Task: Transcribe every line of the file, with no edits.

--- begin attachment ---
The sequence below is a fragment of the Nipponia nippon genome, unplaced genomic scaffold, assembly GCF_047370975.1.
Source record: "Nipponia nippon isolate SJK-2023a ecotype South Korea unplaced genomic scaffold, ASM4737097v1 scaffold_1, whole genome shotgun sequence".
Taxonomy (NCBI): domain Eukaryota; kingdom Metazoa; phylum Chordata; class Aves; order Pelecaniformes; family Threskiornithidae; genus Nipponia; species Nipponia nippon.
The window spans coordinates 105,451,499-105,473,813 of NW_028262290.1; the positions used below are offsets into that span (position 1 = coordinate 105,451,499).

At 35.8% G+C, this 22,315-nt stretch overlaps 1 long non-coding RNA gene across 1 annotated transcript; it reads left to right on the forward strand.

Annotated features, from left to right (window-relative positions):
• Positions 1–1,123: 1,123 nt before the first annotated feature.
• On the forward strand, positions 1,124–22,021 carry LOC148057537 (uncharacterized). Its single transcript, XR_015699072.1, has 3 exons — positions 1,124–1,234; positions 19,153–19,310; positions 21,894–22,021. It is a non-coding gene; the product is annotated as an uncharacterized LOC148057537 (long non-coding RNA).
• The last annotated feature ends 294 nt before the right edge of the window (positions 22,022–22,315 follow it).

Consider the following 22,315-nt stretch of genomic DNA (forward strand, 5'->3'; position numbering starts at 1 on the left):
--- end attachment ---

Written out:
The sequence below is a fragment of the Nipponia nippon genome, unplaced genomic scaffold, assembly GCF_047370975.1.
Source record: "Nipponia nippon isolate SJK-2023a ecotype South Korea unplaced genomic scaffold, ASM4737097v1 scaffold_1, whole genome shotgun sequence".
Taxonomy (NCBI): domain Eukaryota; kingdom Metazoa; phylum Chordata; class Aves; order Pelecaniformes; family Threskiornithidae; genus Nipponia; species Nipponia nippon.
The window spans coordinates 105,451,499-105,473,813 of NW_028262290.1; the positions used below are offsets into that span (position 1 = coordinate 105,451,499).

At 35.8% G+C, this 22,315-nt stretch overlaps 1 long non-coding RNA gene across 1 annotated transcript; it reads left to right on the forward strand.

Annotated features, from left to right (window-relative positions):
• Positions 1–1,123: 1,123 nt before the first annotated feature.
• On the forward strand, positions 1,124–22,021 carry LOC148057537 (uncharacterized). Its single transcript, XR_015699072.1, has 3 exons — positions 1,124–1,234; positions 19,153–19,310; positions 21,894–22,021. It is a non-coding gene; the product is annotated as an uncharacterized LOC148057537 (long non-coding RNA).
• The last annotated feature ends 294 nt before the right edge of the window (positions 22,022–22,315 follow it).

Consider the following 22,315-nt stretch of genomic DNA (forward strand, 5'->3'; position numbering starts at 1 on the left):